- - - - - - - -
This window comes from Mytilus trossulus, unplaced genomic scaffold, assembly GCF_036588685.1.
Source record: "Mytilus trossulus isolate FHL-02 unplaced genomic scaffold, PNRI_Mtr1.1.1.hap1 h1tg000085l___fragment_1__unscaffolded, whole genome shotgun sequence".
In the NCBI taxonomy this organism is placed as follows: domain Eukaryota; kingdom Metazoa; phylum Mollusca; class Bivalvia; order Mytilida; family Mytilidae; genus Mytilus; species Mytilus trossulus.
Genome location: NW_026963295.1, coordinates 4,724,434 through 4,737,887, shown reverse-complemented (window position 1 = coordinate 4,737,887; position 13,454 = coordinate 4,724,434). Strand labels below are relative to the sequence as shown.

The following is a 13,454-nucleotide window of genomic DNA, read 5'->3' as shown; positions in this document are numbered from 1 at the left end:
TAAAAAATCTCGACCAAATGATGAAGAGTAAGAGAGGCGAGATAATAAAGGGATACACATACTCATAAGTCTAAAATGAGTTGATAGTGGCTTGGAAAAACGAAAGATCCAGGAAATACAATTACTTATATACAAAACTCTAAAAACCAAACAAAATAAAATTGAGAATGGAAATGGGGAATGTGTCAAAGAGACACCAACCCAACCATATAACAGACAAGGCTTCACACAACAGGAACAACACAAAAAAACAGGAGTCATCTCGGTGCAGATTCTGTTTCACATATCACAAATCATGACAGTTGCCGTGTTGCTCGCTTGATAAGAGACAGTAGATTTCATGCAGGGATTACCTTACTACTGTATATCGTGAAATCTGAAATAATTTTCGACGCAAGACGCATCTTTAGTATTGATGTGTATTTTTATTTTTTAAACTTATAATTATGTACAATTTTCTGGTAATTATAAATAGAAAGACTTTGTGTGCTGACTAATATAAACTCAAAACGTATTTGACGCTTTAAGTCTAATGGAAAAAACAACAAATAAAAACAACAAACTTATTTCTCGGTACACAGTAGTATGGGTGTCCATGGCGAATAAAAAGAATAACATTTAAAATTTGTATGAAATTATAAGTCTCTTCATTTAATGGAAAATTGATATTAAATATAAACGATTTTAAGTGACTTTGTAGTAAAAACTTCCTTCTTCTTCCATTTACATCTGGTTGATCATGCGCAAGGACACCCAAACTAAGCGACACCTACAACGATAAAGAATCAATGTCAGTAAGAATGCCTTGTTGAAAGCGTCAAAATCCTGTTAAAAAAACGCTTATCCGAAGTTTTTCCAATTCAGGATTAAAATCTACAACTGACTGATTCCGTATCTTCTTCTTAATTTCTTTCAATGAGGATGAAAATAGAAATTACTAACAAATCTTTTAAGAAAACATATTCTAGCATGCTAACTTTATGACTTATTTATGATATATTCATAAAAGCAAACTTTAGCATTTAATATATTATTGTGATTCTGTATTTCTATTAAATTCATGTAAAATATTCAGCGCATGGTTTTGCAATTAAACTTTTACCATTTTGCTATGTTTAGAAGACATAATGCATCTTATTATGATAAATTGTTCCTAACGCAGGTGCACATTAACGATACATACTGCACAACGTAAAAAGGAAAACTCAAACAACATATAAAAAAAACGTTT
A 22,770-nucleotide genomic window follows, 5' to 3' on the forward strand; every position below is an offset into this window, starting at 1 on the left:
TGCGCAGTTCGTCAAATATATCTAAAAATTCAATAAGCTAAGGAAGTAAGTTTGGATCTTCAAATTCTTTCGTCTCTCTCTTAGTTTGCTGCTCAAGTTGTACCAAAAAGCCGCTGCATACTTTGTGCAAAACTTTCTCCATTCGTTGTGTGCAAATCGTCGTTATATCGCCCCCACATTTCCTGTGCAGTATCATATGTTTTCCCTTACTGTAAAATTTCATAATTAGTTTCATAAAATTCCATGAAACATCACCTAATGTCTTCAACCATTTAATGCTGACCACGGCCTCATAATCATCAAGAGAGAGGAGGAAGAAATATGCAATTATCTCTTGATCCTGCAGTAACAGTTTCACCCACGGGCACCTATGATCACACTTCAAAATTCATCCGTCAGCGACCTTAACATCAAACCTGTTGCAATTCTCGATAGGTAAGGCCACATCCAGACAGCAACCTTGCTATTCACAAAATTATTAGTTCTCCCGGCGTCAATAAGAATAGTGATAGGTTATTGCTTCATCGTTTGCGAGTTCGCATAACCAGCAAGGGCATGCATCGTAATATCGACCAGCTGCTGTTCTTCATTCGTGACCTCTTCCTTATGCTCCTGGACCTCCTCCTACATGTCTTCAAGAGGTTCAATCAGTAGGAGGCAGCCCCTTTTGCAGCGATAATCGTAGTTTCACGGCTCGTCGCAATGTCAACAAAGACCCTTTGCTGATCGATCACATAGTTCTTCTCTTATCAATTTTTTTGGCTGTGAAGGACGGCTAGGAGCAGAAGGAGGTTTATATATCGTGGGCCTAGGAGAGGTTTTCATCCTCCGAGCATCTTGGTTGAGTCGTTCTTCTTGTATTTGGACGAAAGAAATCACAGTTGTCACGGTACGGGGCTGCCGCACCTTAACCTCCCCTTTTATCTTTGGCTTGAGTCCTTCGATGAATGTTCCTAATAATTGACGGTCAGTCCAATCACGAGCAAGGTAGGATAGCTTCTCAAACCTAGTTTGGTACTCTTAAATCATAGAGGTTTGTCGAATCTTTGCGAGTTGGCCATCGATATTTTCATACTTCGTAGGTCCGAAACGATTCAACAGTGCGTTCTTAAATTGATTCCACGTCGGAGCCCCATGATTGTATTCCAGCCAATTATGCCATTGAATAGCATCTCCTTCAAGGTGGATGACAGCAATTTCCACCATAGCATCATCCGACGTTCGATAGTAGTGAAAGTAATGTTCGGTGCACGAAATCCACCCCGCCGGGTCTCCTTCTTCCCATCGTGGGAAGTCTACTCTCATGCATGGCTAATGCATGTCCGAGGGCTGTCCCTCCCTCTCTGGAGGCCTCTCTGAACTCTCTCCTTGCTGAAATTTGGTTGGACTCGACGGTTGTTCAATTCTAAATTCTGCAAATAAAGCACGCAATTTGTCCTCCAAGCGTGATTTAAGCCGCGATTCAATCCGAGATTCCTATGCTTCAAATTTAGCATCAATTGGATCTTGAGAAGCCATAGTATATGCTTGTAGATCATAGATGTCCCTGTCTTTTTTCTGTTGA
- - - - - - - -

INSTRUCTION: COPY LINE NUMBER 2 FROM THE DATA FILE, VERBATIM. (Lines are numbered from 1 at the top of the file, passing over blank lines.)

Source record: "Mytilus trossulus isolate FHL-02 unplaced genomic scaffold, PNRI_Mtr1.1.1.hap1 h1tg000085l___fragment_1__unscaffolded, whole genome shotgun sequence".